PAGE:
On my blog, Digital Doorway, I frequently use metaphor and stories to make my point when it comes to nurses, nursing, and healthcare. On this podcast, it’s also my mission to use the spoken word to push nurses to take action in the interest of their careers.
There are three universal stories that hold a great deal of weight for me in relationship to nurses and healthcare, and they are the stories of Hercules, Sisyphus, and Don Quixote. These are important stories in the history of humanity, and I use them again and again to illustrate various points I’m trying to make.
Hercules is the Roman version of the Greek story of Herakles, and we know him as a figure who was well-known for feats of strength.
We can easily describe nursing as Herculean. Nurses work under very difficult conditions that most other workers would never put up with. This can include going without food or water for up to 12 hours at a time, having no opportunities to use the restroom or take a break, and performing back-breaking transfers.
The healthcare system often forces nurses to care for more patients than is recommended, at times working shifts that last longer than 12 hours when all is said and done. Mandatory overtime and other staffing practices keep nurses on the run.
Hercules was a hero, and that story can encompass the lives and careers of nurses and their profession. Nurses perform feats of incredible physical, mental, intellectual, spiritual, and emotional strength, and we need to be recognized — and recognize ourselves — for what we do. As the backbone of the healthcare system, our contributions are innumerable and Herculean.
How have you brought heroism and Herculean strength to your nursing career? What feats of yours should be celebrated and retold as stories of inspiration for other nurses?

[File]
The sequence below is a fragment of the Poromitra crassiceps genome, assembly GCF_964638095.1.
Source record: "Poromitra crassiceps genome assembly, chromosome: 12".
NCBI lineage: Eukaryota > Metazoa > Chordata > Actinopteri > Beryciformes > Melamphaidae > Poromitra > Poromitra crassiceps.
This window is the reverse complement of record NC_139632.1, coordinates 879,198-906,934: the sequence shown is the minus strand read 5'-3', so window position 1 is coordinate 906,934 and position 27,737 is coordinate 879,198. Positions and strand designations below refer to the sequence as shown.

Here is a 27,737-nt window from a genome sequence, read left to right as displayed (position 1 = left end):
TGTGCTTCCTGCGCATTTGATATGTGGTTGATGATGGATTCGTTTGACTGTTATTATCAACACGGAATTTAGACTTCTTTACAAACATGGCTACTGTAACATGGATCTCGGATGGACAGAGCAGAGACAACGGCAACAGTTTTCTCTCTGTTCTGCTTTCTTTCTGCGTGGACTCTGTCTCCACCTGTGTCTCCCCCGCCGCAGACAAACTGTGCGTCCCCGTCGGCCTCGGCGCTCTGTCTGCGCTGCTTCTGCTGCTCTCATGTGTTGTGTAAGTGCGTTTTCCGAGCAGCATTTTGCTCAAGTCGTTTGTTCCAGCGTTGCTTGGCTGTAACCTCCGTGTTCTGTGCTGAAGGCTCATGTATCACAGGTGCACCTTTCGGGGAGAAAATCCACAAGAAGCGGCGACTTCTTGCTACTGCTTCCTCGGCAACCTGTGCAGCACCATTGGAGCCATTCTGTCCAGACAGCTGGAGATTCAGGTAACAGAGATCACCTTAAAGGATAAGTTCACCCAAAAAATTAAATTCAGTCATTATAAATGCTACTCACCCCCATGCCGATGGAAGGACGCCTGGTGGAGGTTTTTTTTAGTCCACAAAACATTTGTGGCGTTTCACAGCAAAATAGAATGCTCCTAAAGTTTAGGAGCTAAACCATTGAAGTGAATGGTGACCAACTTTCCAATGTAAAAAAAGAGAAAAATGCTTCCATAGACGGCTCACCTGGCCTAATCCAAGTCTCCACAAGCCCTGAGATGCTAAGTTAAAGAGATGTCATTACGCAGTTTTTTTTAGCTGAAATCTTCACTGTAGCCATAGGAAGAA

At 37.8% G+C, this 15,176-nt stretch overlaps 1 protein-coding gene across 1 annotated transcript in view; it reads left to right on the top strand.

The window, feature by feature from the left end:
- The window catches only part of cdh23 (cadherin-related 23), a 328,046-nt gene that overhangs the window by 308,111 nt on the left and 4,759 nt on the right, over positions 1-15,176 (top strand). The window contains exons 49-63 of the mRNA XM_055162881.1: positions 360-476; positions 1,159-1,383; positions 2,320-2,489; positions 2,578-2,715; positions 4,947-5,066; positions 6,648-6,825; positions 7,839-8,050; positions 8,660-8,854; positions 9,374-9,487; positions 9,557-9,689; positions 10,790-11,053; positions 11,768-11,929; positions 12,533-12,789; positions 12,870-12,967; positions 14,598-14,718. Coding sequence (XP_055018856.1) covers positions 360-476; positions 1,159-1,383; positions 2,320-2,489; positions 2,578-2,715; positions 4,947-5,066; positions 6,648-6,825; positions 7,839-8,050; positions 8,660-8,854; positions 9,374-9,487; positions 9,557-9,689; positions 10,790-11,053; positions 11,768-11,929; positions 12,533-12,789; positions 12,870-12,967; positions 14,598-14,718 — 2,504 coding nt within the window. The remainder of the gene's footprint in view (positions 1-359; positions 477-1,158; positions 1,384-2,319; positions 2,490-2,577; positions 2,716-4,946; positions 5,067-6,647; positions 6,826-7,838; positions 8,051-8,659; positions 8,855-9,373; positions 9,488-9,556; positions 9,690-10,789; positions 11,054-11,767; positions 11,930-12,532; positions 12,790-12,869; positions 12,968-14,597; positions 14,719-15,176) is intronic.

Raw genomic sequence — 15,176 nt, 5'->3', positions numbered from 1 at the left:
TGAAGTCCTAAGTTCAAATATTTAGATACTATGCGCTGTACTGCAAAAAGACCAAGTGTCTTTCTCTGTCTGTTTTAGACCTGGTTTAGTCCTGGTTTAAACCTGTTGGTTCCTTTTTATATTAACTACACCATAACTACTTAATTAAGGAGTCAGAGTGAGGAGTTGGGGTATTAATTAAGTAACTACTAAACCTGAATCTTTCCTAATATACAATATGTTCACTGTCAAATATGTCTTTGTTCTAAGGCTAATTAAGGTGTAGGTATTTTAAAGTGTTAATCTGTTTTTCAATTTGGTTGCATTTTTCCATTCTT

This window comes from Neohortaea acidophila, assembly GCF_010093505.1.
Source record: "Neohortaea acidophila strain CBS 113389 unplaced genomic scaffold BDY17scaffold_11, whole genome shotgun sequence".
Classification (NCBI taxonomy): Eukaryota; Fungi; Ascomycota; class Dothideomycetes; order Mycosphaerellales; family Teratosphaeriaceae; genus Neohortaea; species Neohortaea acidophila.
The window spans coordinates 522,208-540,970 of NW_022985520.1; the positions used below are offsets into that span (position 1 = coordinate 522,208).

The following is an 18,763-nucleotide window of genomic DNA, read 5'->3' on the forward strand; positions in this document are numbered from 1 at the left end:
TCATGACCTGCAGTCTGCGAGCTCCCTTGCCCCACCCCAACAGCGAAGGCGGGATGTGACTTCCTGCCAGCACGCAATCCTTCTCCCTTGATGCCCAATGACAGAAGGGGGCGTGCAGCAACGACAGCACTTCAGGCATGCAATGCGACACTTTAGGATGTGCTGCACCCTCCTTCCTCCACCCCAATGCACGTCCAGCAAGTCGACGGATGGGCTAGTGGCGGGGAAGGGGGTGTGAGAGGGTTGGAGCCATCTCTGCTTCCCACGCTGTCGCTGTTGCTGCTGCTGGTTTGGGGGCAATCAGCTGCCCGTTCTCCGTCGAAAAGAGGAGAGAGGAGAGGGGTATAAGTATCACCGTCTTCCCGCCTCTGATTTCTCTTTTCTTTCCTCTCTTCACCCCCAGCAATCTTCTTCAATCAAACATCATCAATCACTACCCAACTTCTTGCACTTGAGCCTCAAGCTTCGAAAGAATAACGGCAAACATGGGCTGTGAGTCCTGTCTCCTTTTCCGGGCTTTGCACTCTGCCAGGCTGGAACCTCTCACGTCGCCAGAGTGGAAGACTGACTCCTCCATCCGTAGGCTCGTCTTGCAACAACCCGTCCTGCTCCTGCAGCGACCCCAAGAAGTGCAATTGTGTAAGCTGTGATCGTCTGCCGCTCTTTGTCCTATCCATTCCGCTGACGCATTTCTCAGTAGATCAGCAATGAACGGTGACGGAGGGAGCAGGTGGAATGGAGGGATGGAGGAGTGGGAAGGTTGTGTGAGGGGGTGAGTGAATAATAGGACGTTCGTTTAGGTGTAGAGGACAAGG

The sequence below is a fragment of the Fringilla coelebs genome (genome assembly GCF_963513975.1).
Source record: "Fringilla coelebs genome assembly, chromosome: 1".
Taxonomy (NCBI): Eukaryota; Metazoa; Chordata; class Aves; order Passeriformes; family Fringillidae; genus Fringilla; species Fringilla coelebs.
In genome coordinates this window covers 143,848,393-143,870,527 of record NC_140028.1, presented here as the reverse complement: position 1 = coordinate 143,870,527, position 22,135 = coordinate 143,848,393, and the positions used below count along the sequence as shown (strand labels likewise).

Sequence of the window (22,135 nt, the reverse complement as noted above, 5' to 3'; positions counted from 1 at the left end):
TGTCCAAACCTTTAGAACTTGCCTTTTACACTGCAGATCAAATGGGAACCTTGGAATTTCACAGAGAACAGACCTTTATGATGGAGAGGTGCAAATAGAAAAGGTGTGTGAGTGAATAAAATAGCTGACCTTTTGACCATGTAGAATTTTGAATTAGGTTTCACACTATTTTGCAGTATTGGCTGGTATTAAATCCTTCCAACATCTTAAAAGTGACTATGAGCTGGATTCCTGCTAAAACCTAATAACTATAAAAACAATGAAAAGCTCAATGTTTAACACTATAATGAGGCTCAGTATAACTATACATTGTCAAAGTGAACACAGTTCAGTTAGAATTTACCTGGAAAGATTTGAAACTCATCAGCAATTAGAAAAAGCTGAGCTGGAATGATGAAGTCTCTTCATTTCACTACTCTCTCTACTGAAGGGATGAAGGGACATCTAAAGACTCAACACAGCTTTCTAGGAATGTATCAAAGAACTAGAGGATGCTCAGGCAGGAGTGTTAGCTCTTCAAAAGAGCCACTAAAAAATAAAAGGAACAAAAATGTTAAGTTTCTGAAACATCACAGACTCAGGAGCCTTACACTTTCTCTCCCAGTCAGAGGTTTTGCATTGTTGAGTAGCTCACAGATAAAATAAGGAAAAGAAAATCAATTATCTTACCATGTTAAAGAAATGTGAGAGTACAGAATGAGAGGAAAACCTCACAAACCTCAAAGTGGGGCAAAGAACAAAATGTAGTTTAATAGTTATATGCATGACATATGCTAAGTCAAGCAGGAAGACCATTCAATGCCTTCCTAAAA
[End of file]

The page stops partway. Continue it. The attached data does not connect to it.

The Myth of Sisyphus
Some of us learned the Greek myth of Sisyphus in school. In the simplest explanation, it’s the story of a king who was punished for immoral behavior by having to roll a giant boulder up a large hill all day every day, only to have it roll back to the bottom at the end of each day. In the morning, he was forced to repeat his labors once again, and the myth was that this punishment would go on for eternity.
For nurses, many of us might be able to relate to the Sisyphean dilemma of having to push the same boulder up the very same hill each and every day, all so we can bring home a paycheck at the end of the week.
The Sisyphean nature of nursing might pertain to the difficulties of communicating with doctors and other members of the team who don’t respect us. It might also have to do with the ways in which the media misrepresent our profession. Or we may feel like Sisyphus in relation to how the public continues to misunderstand us (even though they respect and value and trust us).
Rolling that rock up that hill every day isn’t any fun, and this is where burnout and compassion fatigue eat us alive.
How has your nursing career felt like the punishment of Sisyphus? How have you been driven to the point of giving up, feeling completely burned out, or otherwise thrown to the lions?
If nursing feels like a punishment, something has to give, and it shouldn’t be your mental or physical health.
Nurses and the Story of Don Quixote
Back in December of 2015, I wrote a blog post about the Quixotic nurse. You may remember Don Quixote, a historically tragic figure who fought against imaginary monsters represented by windmills. In fact, some people simply believed him to be mentally ill.
In that post, I wrote:
Although the term “quixotic” (pronounced “kwik-sadik“) is often defined as exceedingly idealistic, as well as impractical and unrealistic, I prefer to consider other aspects of the term in relation to certain themes of the Quixote story, especially as it relates to nursing. Chivalry, honor, rebellion against authority, the questioning of the status quo, truth, justice, and varying visions of reality speak to me as apropos of the nursing profession in 2015 and beyond.
The quixotic nurse sees the disempowering of patients as an issue of justice and abuse of authority, and she seeks to alter common practices that undermine patients’ personal agency and self-determination.
In my book, the quixotic nurse may view the patriarchal healthcare system as a “windmill” in need of vanquishing, a corporate juggernaut that swallows nurses whole, overcharges patients and health insurance plans for unnecessary care, and otherwise exists as a slow-moving corporate ship that becomes more dysfunctional by the day.